If you want to rent your car in mainland Italy, you’ll have to check in advance whether you can drive it to Sicily.

Most car rentals will not let you take the car on the ferry crossing to Sicily, which can be a headache.

If that’s the case, your best option is to rent a car in Messina when you arrive in Sicily.

Likewise, if you rent your car in Sicily and want to cross over to the Italian mainland, you need to make sure the rental company allows this. 

You may have to return your car and then book a separate rental for driving in other Italian regions. Bureaucracy, am I right?

Have cash for fuel, tolls, etc.

10 euro note, 2 20 euro notes, a 5 euro note and several euro coins.
Always have some euros on you in case your cards don’t work!

Most gas stations will allow you to pay by card, but you should always carry some cash just in case. 

If your credit card is not accepted or the card payment system is simply out of service (as has happened to me!), you don’t want to be stuck with an empty tank, so make sure you withdraw some euros for emergencies.

You’ll never be sad about having an extra 20 or 40 euro on hand in case things go awry.

Important Driving Rules in Sicily

Driving in Sicily isn’t particularly complicated, as long as you are aware of a few specific rules. 

Generally speaking, you should not have any trouble, especially if you come from any other country where you drive on the right side of the road.

To help you avoid the most common mistakes travelers make when renting a car in Sicily, here are a few important driving rules and laws you must be aware of.

Beware of Limited Traffic Areas (ZTLs)

Restricted traffic zone road sign in Italy for the historic center of Treviso, sign reads "ZTL attiva" "zona traffico limitato"
Example of a ZTL sign and ‘attiva’ status from another city in Italy

Ah, the ZTL, the foreign traveler’s number one nemesis.

One thing that often gets tourists in trouble when driving anywhere in Italy, including Sicily, is passing through the so-called ZTL. 

The acronym stands for Zona Traffico Limitato and means limited traffic area.

These areas are usually within the historical centers and limit through-traffic to local residents only.

ZTL are not always active, which can make things trickier.

However, you will always see a sign where a ZTL starts stating whether or not it is active. 

If you see “ZTL Attiva,” you’ll have to find another way around.

If the sign says “ZTL Non Attiva,” you’re good to go.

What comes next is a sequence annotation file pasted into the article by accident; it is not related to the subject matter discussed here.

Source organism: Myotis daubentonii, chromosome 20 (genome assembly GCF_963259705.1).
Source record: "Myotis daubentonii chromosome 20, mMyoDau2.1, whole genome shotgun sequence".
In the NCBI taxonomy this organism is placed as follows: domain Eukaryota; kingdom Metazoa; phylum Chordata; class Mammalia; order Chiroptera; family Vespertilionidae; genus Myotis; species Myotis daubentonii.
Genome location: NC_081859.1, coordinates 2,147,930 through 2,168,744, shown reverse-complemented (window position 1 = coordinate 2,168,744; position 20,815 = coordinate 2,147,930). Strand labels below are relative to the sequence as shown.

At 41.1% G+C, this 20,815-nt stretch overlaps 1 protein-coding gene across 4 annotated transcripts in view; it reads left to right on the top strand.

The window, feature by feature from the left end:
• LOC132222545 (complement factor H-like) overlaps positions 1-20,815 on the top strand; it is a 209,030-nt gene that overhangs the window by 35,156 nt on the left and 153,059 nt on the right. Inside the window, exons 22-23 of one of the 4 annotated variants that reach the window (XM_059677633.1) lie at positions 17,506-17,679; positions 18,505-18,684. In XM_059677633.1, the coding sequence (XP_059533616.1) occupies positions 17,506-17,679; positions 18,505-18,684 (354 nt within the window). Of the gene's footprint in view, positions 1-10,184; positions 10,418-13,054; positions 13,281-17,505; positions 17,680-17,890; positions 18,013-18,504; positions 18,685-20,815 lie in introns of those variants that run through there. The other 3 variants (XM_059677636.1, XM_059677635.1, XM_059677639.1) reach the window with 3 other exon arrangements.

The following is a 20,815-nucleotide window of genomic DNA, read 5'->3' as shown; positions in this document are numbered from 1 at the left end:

Always double check the signs, and be warned: your GPS or Google Maps might be helpful tools, but even they may try to lead you through areas with a ZTL, so don’t follow them blindly… or you may end up with hefty fees!

Many of these ZTLs are patrolled by camera, so you may end up with a surprise ticket in your inbox, even months after returning your rental car! 

Parking can be quite difficult in the cities.

Steep paved town street at Catania with cars, Sicily, showing the difficulty of parking with many cars already parked in the limited parking spots available.
While generally renting a car is helpful, it can be a headache in cities

Another thing you need to watch out for when driving in Sicily is parking.

Let me start off by saying that finding parking in the biggest cities, especially in the city center, can be tricky (which might even be a bit of an understatement – Herculean feat may be a bit hyperbolic, but it feels more accurate)

Whenever possible, try to park a bit outside of the center and walk.

Lucky for you, Sicily’s got enough beautiful scenery to make the walk a pleasant one!

Look down: the colors of the parking lot lines show whether they’re paid or free.

As a rule, blue parking spots have a fee, white ones are free, and yellow ones are reserved for disabled people or unloading only. 

You’ll find machines where you can pay for parking within a few meters, but you’ll need to carry coins for these (to reiterate our driving tip about always carrying cash above).

As an easier option, you can download the EasyPark app before you arrive in Italy so that you can pay with your phone. 

If you see no line, check for signs around, but make sure you never park in front of a “passo carrabile,” or you’ll get a fine.

These are clearly marked on the gates or doors and are common for garages.

Be aware of road tolls.

Cars making their way to different lanes at a toll booth area before the autostrada in Catania, Italy, with Mt. Etna visible in the background on a clear day.
A toll booth for the autostrada near Catania — you’d want to avoid the yellow lanes!